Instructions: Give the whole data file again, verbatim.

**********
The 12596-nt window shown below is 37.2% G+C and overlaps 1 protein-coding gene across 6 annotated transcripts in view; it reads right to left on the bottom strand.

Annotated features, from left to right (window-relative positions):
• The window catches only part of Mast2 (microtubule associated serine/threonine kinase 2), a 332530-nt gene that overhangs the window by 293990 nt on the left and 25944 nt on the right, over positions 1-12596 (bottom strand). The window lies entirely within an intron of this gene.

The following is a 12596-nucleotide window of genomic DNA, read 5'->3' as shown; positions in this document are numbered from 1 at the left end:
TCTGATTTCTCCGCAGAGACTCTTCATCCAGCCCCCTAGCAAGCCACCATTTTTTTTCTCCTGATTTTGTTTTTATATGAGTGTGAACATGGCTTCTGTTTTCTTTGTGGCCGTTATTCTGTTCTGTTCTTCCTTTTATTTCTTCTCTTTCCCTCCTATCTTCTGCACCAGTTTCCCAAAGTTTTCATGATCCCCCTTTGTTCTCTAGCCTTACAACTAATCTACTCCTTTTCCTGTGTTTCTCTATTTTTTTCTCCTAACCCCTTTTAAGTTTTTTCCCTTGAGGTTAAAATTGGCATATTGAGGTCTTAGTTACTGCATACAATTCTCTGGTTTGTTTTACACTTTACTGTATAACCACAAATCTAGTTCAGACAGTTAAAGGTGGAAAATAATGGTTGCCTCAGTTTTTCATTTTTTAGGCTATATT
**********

The 12596-nt window shown below is 37.2% G+C and overlaps 1 protein-coding gene across 6 annotated transcripts in view; it reads right to left on the bottom strand.

Annotated features, from left to right (window-relative positions):
• The window catches only part of Mast2 (microtubule associated serine/threonine kinase 2), a 332530-nt gene that overhangs the window by 293990 nt on the left and 25944 nt on the right, over positions 1-12596 (bottom strand). The window lies entirely within an intron of this gene.

The following is a 12596-nucleotide window of genomic DNA, read 5'->3' as shown; positions in this document are numbered from 1 at the left end:
TCTGATTTCTCCGCAGAGACTCTTCATCCAGCCCCCTAGCAAGCCACCATTTTTTTTCTCCTGATTTTGTTTTTATATGAGTGTGAACATGGCTTCTGTTTTCTTTGTGGCCGTTATTCTGTTCTGTTCTTCCTTTTATTTCTTCTCTTTCCCTCCTATCTTCTGCACCAGTTTCCCAAAGTTTTCATGATCCCCCTTTGTTCTCTAGCCTTACAACTAATCTACTCCTTTTCCTGTGTTTCTCTATTTTTTTCTCCTAACCCCTTTTAAGTTTTTTCCCTTGAGGTTAAAATTGGCATATTGAGGTCTTAGTTACTGCATACAATTCTCTGGTTTGTTTTACACTTTACTGTATAACCACAAATCTAGTTCAGACAGTTAAAGGTGGAAAATAATGGTTGCCTCAGTTTTTCATTTTTTAGGCTATATT